American democracy might just survive Trump — but no, "the system" isn't working

Think we can relax because Trump hasn't overturned the election? Think again: America is headed for disaster

By Heather Digby Parton


Published December 11, 2020 9:27AM (EST)

The United States capitol building with a crack in the dome (Getty Images)
The United States capitol building with a crack in the dome (Getty Images)

It was inevitable that people would begin to argue that because Donald Trump has so far been unable to overturn an election that he lost by a decisive margin, we can all relax: There were no tanks in the streets and "the system worked." There are people who have blithely brushed off his machinations as some kind of therapy for the poor guy, who just needed some time to deal with his disappointment. One Republican famously told the Washington Post, "What is the downside for humoring him for this little bit of time? No one seriously thinks the results will change. He went golfing this weekend. It's not like he's plotting how to prevent Joe Biden from taking power on January 20. He's tweeting about filing some lawsuits, those lawsuits will fail, then he'll tweet some more about how the election was stolen, and then he'll leave."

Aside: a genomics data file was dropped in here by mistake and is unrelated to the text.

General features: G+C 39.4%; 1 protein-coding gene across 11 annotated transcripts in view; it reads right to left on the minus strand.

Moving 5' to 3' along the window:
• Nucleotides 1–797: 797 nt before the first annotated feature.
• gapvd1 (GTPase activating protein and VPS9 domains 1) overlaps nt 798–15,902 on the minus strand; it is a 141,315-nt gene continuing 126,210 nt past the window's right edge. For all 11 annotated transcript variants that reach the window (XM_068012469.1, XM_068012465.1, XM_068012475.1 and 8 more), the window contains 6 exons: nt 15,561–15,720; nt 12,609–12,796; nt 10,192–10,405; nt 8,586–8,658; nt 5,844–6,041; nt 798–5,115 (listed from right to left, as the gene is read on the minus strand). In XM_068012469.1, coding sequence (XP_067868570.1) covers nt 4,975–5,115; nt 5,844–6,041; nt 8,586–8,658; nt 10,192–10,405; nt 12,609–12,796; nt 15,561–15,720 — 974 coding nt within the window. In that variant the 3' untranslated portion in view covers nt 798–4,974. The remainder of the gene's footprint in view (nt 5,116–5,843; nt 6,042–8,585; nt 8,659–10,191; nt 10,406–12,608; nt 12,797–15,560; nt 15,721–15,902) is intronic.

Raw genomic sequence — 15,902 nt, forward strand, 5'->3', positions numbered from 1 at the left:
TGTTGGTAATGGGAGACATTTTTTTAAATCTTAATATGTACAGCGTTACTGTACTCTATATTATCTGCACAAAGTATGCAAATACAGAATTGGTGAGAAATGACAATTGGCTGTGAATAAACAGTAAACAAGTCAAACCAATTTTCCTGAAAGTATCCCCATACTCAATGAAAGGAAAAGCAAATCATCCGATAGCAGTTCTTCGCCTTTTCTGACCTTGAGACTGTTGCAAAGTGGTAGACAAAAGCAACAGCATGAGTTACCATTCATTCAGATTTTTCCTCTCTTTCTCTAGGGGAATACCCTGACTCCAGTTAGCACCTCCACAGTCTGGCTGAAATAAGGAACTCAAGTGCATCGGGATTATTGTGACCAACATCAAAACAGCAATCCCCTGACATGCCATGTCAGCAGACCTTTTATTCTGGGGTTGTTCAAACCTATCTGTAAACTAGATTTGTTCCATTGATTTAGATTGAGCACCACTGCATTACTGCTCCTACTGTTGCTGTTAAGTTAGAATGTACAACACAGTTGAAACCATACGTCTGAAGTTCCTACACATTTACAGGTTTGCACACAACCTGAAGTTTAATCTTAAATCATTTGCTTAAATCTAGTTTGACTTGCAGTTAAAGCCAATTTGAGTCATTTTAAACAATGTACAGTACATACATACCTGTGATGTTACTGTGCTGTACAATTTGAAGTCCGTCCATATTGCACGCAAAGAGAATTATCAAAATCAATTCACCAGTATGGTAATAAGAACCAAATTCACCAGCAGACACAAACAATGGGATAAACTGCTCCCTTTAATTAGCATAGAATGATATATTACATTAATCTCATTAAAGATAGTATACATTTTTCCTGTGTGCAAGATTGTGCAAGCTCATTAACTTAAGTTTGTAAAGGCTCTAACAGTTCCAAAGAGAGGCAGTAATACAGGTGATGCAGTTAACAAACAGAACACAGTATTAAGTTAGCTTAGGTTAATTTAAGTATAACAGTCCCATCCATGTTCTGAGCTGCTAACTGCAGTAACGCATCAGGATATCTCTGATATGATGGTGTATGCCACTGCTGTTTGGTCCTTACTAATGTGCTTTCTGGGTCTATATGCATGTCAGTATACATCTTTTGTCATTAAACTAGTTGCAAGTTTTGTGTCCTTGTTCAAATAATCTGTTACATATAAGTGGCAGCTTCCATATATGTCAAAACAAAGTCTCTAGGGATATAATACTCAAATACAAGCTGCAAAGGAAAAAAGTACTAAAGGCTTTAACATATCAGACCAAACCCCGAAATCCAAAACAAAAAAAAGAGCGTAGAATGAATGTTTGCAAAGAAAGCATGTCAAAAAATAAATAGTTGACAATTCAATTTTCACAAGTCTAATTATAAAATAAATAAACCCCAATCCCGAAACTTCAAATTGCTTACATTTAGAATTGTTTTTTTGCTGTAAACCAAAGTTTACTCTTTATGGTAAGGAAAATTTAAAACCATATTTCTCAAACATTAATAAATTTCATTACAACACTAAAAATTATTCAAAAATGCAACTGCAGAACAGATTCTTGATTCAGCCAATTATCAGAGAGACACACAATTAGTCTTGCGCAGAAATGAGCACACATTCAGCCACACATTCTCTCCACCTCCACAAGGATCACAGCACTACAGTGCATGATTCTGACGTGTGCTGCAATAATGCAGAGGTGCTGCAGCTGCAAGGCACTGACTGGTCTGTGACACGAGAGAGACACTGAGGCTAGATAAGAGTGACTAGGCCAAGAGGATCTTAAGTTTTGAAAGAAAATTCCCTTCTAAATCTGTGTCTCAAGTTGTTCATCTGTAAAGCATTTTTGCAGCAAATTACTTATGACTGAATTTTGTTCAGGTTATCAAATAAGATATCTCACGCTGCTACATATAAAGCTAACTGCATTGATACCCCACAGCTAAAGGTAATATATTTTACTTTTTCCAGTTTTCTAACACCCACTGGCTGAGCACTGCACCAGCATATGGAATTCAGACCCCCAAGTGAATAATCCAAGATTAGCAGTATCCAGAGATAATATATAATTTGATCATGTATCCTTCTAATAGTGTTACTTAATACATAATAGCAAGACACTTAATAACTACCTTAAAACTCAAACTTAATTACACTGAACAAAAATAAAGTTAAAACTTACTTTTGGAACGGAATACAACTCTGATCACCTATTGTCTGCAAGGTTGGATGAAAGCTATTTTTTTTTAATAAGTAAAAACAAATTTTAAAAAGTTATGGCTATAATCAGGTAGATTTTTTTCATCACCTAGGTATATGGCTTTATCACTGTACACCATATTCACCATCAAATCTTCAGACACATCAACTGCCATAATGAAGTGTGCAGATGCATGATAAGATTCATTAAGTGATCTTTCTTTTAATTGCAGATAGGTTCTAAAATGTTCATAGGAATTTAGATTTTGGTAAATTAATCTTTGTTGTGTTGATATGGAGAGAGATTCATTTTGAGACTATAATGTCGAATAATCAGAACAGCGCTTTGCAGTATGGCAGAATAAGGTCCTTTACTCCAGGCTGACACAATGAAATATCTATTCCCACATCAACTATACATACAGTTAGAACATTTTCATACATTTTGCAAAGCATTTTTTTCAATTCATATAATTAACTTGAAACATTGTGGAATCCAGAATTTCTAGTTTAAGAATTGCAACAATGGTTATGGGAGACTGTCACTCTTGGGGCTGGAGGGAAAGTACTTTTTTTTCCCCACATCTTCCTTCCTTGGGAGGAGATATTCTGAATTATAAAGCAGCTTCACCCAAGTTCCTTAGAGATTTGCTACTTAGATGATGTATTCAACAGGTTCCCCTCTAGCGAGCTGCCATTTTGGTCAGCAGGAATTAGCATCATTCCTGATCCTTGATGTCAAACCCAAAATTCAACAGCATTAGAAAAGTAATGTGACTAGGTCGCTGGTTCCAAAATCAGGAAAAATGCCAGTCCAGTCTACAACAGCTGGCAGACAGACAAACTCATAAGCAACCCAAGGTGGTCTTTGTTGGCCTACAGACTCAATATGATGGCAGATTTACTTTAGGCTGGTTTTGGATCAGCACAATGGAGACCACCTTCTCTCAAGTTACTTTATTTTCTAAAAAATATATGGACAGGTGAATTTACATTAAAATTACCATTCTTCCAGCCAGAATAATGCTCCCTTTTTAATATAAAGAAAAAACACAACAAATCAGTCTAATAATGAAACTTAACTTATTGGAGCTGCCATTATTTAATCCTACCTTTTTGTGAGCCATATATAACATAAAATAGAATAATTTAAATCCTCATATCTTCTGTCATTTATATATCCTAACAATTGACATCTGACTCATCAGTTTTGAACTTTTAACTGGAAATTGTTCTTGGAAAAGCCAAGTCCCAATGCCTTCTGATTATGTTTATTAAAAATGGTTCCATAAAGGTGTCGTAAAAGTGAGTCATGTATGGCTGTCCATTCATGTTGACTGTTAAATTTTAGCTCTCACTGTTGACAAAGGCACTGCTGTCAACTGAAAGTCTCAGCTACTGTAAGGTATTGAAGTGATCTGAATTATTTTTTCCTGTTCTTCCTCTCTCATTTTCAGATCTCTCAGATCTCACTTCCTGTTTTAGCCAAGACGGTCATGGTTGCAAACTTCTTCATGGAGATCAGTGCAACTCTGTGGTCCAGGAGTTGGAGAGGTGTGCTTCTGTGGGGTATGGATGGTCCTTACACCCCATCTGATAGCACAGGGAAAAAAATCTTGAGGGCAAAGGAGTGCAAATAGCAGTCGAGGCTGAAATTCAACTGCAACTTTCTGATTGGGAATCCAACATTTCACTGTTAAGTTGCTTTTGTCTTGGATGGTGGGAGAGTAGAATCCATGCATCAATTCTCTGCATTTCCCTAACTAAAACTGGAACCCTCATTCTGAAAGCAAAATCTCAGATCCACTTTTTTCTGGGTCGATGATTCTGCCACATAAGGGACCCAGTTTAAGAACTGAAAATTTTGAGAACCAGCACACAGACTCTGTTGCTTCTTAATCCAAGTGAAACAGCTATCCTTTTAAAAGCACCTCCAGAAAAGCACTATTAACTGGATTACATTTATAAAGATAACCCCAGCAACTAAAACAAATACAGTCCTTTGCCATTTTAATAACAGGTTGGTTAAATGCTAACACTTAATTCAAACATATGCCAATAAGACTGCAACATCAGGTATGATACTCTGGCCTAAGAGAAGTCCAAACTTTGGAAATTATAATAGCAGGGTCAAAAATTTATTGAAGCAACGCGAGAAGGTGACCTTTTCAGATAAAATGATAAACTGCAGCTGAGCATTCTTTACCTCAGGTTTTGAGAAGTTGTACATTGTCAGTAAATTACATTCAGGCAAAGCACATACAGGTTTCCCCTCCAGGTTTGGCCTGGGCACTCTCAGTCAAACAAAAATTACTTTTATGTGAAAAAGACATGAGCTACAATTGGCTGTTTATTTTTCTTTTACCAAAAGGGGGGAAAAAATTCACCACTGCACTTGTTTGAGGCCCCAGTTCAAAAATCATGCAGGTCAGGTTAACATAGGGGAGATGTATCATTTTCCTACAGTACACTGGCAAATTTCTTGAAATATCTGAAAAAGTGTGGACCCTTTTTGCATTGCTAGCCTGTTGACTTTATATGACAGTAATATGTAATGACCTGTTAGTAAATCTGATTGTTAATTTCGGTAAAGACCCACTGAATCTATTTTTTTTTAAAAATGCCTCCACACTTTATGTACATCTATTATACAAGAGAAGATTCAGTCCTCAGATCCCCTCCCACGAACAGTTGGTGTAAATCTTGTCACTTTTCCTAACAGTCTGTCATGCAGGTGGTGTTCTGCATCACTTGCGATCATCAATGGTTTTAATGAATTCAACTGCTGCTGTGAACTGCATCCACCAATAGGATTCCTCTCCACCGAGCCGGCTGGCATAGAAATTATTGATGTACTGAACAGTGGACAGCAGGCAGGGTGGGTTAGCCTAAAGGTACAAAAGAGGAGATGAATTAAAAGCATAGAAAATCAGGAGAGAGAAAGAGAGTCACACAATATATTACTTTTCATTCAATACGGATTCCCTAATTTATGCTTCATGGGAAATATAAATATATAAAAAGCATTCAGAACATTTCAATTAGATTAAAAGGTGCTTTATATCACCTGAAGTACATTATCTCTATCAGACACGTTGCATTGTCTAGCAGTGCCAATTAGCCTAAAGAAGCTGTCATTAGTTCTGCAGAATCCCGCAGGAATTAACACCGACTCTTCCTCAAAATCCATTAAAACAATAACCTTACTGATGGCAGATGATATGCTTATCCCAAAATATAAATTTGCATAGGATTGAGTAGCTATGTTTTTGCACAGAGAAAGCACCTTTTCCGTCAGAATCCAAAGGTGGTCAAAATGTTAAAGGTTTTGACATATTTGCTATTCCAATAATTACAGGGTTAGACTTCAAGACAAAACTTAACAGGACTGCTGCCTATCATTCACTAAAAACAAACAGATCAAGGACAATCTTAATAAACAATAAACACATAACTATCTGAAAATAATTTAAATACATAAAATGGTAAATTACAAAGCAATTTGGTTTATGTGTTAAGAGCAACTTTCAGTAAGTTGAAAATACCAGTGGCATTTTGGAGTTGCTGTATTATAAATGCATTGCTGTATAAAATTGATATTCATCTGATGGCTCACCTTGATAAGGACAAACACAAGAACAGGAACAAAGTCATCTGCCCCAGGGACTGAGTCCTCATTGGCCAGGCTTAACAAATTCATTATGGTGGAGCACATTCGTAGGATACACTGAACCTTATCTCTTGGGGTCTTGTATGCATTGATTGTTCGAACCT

Apparently, this person sees no harm in allowing Trump to convince 70% of Republicans to believe that Joe Biden's presidency is illegitimate. Indeed, he no doubt sees that as the party's consolation prize. That dismissive view of Trump's refusal to accept his loss has more recently taken hold among others who believe that for all the Democrats' fears that Trump wouldn't leave office, it's apparent that the courts are rejecting his sloppy, evidence-free legal filings, which means the "guardrails" are holding. 

Election prognosticator Nate Silver mocked concerns about Trump's coup attempt as hysterical, writing in a tweet that "'SCOTUS will steal the election for Trump' is one of those takes that was popular (for different reasons) both among a certain type of liberal and on the Trumpy right and obviously doesn't look too good in retrospect."

Trump openly admitted that he wanted Amy Coney Barrett to be confirmed to the Supreme Court before the election in order to ensure his victory in any election case. That was reason enough for worry. Slate's Mark Stern laid out another reason why people were justified in their concern, despite the fact that the courts have so far rejected Trump's attempts to overturn the election. Stern points out that there were three important pre-election cases argued by real election lawyers (not by Trump's "elite strike force") in Pennsylvania, North Carolina and Minnesota. These cases were all denied by the court but they featured some very disturbing arguments by Justices Brett Kavanaugh, Neil Gorsuch, Samuel Alito and Clarence Thomas (and quite likely Barrett would have joined them if similar cases had followed the election). It seems apparent that in a narrowly-decided election the Supreme Court might well have mustered a majority to discard a whole bunch of legal votes and hand the election to Donald Trump. As Stern explained:

I tried to make it clear before Nov. 3 that (1) these scenarios were possible though not probable; (2) four SCOTUS justices telegraphed their intent to toss out these ballots; and (3) this was the only way SCOTUS could throw the race for Trump.